We've Got Time To Help: Unemployed Volunteers Use Their Skills To Give Back (PHOTOS)
share this story
In her new book about the challenges facing the American middle class, Arianna profiles people struggling to recover from the recession. In this excerpt, she writes about Seth Reams, a concierge in Portland, OR, who was laid off in 2008. Tired of wallowing in his extended bout of unemployment, Reams decided to organize ways to help others in his community through his website, We've Got Time To Help. Check out the slideshow at the bottom of this story for photos of his latest projects.
Seth Reams, who lost his job as a concierge in December 2008, took an energetic approach to his job hunt, circulating his résumé to more than three hundred potential employers. But when he got no bites, Reams told KOMO Newsradio in Seattle, he felt useless, "like I wasn't a member of society anymore, like I wasn't contributing to [my] household anymore." Frustrated, he and his girlfriend, Michelle King, who worked as an assistant administrator analyst at a health insurance company, brainstormed ways for him to stay productive during his job search. Together, they came up with We've Got Time to Help, an online platform for locals who have extra time -- generally people who were laid off -- and want to contribute to the community in Portland, Oregon, where Reams and King live.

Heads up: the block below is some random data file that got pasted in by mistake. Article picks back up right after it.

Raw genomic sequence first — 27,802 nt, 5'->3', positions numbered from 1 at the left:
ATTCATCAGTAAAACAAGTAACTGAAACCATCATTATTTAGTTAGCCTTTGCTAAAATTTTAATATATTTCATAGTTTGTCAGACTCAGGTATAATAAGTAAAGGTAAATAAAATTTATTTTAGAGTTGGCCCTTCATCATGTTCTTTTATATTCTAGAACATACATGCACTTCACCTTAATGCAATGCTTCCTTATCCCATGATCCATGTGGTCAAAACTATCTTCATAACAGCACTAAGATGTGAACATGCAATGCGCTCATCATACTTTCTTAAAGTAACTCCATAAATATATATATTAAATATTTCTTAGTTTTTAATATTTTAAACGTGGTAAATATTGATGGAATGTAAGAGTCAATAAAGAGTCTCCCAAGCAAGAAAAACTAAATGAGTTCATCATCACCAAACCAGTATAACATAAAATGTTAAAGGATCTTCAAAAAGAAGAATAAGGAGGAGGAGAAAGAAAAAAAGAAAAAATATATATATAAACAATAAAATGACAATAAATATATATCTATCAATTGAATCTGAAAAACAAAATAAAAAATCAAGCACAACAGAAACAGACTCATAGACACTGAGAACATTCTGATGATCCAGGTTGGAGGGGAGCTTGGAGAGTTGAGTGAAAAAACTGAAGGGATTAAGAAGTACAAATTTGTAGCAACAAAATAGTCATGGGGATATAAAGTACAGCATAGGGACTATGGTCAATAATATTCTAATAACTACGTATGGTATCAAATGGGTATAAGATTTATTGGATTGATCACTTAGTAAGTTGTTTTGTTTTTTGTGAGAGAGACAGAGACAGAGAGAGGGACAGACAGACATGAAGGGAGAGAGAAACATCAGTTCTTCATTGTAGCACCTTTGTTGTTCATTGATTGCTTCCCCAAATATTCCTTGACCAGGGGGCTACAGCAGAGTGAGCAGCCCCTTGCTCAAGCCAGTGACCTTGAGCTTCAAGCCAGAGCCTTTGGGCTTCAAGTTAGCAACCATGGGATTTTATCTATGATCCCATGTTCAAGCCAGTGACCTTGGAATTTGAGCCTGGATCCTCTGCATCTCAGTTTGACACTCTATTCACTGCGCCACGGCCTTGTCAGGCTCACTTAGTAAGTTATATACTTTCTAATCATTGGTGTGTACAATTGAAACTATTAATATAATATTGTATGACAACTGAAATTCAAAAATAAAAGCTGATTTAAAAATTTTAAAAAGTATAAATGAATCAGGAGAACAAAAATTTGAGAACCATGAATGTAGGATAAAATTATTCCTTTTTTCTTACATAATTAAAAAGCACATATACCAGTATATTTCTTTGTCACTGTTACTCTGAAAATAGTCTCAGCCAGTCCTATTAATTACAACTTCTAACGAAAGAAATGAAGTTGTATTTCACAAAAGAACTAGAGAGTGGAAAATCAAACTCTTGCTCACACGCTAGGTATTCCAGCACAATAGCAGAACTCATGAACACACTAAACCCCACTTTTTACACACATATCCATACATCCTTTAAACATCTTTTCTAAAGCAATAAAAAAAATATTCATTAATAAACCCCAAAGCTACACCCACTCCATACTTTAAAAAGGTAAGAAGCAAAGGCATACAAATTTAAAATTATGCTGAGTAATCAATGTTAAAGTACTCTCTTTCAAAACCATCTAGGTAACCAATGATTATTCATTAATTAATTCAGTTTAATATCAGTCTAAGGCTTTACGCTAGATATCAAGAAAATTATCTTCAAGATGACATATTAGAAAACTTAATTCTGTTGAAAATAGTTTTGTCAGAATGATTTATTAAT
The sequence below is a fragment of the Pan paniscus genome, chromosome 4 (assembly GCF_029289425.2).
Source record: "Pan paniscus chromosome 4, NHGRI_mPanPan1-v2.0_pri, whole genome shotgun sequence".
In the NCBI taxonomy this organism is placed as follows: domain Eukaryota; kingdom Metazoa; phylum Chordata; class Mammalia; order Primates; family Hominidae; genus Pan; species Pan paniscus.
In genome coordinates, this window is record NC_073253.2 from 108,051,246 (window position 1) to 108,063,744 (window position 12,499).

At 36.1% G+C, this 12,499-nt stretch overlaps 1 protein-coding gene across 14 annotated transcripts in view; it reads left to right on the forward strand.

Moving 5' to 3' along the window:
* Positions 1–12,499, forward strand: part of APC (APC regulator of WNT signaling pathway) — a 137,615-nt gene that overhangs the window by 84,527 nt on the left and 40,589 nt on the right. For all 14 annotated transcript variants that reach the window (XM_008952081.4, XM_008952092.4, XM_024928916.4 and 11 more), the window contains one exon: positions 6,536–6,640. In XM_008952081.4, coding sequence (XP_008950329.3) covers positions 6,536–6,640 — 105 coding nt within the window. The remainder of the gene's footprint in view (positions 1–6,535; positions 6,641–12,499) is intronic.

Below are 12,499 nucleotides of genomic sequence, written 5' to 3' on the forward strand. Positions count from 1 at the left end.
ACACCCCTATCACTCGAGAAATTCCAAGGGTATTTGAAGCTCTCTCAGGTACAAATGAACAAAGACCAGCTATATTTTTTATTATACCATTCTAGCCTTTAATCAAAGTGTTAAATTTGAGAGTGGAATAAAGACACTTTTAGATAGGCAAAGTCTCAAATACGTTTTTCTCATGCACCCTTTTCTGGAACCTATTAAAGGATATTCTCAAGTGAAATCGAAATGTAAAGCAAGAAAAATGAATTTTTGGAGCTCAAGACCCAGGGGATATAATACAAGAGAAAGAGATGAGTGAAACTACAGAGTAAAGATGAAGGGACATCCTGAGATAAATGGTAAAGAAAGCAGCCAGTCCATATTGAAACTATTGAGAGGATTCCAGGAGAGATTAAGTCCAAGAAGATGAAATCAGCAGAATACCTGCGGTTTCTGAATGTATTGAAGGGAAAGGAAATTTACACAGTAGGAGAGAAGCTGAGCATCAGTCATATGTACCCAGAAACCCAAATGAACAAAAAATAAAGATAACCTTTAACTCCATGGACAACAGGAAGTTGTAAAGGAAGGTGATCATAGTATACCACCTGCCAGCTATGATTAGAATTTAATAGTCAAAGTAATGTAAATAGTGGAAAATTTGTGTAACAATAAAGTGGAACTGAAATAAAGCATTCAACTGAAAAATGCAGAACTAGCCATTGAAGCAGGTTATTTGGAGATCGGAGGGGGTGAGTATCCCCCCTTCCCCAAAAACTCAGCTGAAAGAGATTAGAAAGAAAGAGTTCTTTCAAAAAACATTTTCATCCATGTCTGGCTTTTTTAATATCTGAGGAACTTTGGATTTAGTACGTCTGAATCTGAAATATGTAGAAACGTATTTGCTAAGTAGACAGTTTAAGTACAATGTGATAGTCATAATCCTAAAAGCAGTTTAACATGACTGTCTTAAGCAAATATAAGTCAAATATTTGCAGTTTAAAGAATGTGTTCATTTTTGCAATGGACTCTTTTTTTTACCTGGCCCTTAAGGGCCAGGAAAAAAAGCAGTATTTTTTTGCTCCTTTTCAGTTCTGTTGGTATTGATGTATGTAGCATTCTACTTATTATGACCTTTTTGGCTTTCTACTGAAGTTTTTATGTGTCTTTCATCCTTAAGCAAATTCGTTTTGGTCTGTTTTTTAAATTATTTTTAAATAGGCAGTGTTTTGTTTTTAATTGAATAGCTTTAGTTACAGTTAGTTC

For the blog's first project, Reams helped a single pregnant woman, who also cared for her three siblings, move furniture into her home. More projects soon followed: painting a room in a battered women's shelter, teaching refugees how to drive, helping a needy family repair the roof on their home. Within 16 months of the site's launch in January 2009, We've Got Time to Help assembled more than a hundred volunteers, who've assisted hundreds of struggling locals.
"People call us with tales of hunger, home loss, job loss, personal loss, and myriad difficulties," Reams and King wrote on their blog in May 2010. "But, most still have hope. Hope that things will change. Hope that times will get better. Hope that their situation will get better. Hope that someone still cares. And if someone calls us that seems to have lost their hope, we do our best to give them a little. We tell them that we will do everything in our power to help them. We will not walk away from them. We will stand by them in their darkest hour."
Click on the slideshow below to view the group's latest work:
For more, visit our new Third World America section.